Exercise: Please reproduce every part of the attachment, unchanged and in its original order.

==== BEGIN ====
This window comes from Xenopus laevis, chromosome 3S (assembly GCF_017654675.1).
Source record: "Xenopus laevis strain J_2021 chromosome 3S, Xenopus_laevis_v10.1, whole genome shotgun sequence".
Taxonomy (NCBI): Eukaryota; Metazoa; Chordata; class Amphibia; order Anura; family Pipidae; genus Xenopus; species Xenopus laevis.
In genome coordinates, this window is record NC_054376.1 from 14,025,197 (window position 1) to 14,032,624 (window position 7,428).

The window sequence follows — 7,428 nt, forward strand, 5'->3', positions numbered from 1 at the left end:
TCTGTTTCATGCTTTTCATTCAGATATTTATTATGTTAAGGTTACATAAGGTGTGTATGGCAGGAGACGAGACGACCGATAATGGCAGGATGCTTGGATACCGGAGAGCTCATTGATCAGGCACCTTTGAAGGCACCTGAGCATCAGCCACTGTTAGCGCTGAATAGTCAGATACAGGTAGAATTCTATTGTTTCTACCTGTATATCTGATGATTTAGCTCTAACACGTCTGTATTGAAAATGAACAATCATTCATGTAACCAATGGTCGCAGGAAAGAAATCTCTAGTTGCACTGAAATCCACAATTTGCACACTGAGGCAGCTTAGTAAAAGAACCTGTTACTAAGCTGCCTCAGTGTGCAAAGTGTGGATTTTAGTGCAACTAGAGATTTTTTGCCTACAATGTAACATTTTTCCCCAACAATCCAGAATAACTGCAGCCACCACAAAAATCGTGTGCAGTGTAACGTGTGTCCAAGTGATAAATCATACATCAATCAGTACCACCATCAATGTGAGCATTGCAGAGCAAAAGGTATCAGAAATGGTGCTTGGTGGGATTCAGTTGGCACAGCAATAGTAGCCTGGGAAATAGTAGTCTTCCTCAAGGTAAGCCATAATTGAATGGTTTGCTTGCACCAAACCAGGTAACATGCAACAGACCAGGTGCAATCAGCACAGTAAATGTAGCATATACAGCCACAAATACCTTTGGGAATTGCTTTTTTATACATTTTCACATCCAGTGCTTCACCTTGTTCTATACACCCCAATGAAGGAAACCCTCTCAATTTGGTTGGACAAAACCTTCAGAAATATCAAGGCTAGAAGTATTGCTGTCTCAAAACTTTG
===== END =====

This window comes from Xenopus laevis, chromosome 3S (assembly GCF_017654675.1).
Source record: "Xenopus laevis strain J_2021 chromosome 3S, Xenopus_laevis_v10.1, whole genome shotgun sequence".
Taxonomy (NCBI): Eukaryota; Metazoa; Chordata; class Amphibia; order Anura; family Pipidae; genus Xenopus; species Xenopus laevis.
In genome coordinates, this window is record NC_054376.1 from 14,025,197 (window position 1) to 14,032,624 (window position 7,428).

The window sequence follows — 7,428 nt, forward strand, 5'->3', positions numbered from 1 at the left end:
TCTGTTTCATGCTTTTCATTCAGATATTTATTATGTTAAGGTTACATAAGGTGTGTATGGCAGGAGACGAGACGACCGATAATGGCAGGATGCTTGGATACCGGAGAGCTCATTGATCAGGCACCTTTGAAGGCACCTGAGCATCAGCCACTGTTAGCGCTGAATAGTCAGATACAGGTAGAATTCTATTGTTTCTACCTGTATATCTGATGATTTAGCTCTAACACGTCTGTATTGAAAATGAACAATCATTCATGTAACCAATGGTCGCAGGAAAGAAATCTCTAGTTGCACTGAAATCCACAATTTGCACACTGAGGCAGCTTAGTAAAAGAACCTGTTACTAAGCTGCCTCAGTGTGCAAAGTGTGGATTTTAGTGCAACTAGAGATTTTTTGCCTACAATGTAACATTTTTCCCCAACAATCCAGAATAACTGCAGCCACCACAAAAATCGTGTGCAGTGTAACGTGTGTCCAAGTGATAAATCATACATCAATCAGTACCACCATCAATGTGAGCATTGCAGAGCAAAAGGTATCAGAAATGGTGCTTGGTGGGATTCAGTTGGCACAGCAATAGTAGCCTGGGAAATAGTAGTCTTCCTCAAGGTAAGCCATAATTGAATGGTTTGCTTGCACCAAACCAGGTAACATGCAACAGACCAGGTGCAATCAGCACAGTAAATGTAGCATATACAGCCACAAATACCTTTGGGAATTGCTTTTTTATACATTTTCACATCCAGTGCTTCACCTTGTTCTATACACCCCAATGAAGGAAACCCTCTCAATTTGGTTGGACAAAACCTTCAGAAATATCAAGGCTAGAAGTATTGCTGTCTCAAAACTTTG